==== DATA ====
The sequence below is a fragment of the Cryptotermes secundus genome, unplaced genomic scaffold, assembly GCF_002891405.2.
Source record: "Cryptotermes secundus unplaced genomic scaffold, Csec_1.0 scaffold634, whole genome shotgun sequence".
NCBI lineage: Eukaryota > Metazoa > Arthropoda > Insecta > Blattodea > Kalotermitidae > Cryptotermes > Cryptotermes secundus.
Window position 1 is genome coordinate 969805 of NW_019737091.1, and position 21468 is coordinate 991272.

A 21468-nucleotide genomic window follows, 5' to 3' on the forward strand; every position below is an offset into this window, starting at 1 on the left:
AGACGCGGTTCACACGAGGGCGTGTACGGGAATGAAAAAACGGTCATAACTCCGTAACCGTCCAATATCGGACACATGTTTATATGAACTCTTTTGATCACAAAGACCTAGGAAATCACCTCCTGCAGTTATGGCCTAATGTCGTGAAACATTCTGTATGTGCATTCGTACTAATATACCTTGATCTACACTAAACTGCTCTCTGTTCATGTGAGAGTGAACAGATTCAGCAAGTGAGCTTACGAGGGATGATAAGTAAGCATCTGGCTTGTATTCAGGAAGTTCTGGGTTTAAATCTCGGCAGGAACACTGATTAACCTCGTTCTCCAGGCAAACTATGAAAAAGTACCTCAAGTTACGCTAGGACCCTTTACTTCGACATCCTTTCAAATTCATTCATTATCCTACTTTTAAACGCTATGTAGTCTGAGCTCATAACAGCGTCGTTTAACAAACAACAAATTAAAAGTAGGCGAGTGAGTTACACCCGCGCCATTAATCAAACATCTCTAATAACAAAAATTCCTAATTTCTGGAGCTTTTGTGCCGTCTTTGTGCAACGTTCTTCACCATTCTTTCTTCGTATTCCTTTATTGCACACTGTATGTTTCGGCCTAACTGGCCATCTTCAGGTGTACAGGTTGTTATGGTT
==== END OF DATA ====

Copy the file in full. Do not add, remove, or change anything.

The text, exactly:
The sequence below is a fragment of the Cryptotermes secundus genome, unplaced genomic scaffold, assembly GCF_002891405.2.
Source record: "Cryptotermes secundus unplaced genomic scaffold, Csec_1.0 scaffold634, whole genome shotgun sequence".
NCBI lineage: Eukaryota > Metazoa > Arthropoda > Insecta > Blattodea > Kalotermitidae > Cryptotermes > Cryptotermes secundus.
Window position 1 is genome coordinate 969805 of NW_019737091.1, and position 21468 is coordinate 991272.

A 21468-nucleotide genomic window follows, 5' to 3' on the forward strand; every position below is an offset into this window, starting at 1 on the left:
AGACGCGGTTCACACGAGGGCGTGTACGGGAATGAAAAAACGGTCATAACTCCGTAACCGTCCAATATCGGACACATGTTTATATGAACTCTTTTGATCACAAAGACCTAGGAAATCACCTCCTGCAGTTATGGCCTAATGTCGTGAAACATTCTGTATGTGCATTCGTACTAATATACCTTGATCTACACTAAACTGCTCTCTGTTCATGTGAGAGTGAACAGATTCAGCAAGTGAGCTTACGAGGGATGATAAGTAAGCATCTGGCTTGTATTCAGGAAGTTCTGGGTTTAAATCTCGGCAGGAACACTGATTAACCTCGTTCTCCAGGCAAACTATGAAAAAGTACCTCAAGTTACGCTAGGACCCTTTACTTCGACATCCTTTCAAATTCATTCATTATCCTACTTTTAAACGCTATGTAGTCTGAGCTCATAACAGCGTCGTTTAACAAACAACAAATTAAAAGTAGGCGAGTGAGTTACACCCGCGCCATTAATCAAACATCTCTAATAACAAAAATTCCTAATTTCTGGAGCTTTTGTGCCGTCTTTGTGCAACGTTCTTCACCATTCTTTCTTCGTATTCCTTTATTGCACACTGTATGTTTCGGCCTAACTGGCCATCTTCAGGTGTACAGGTTGTTATGGTT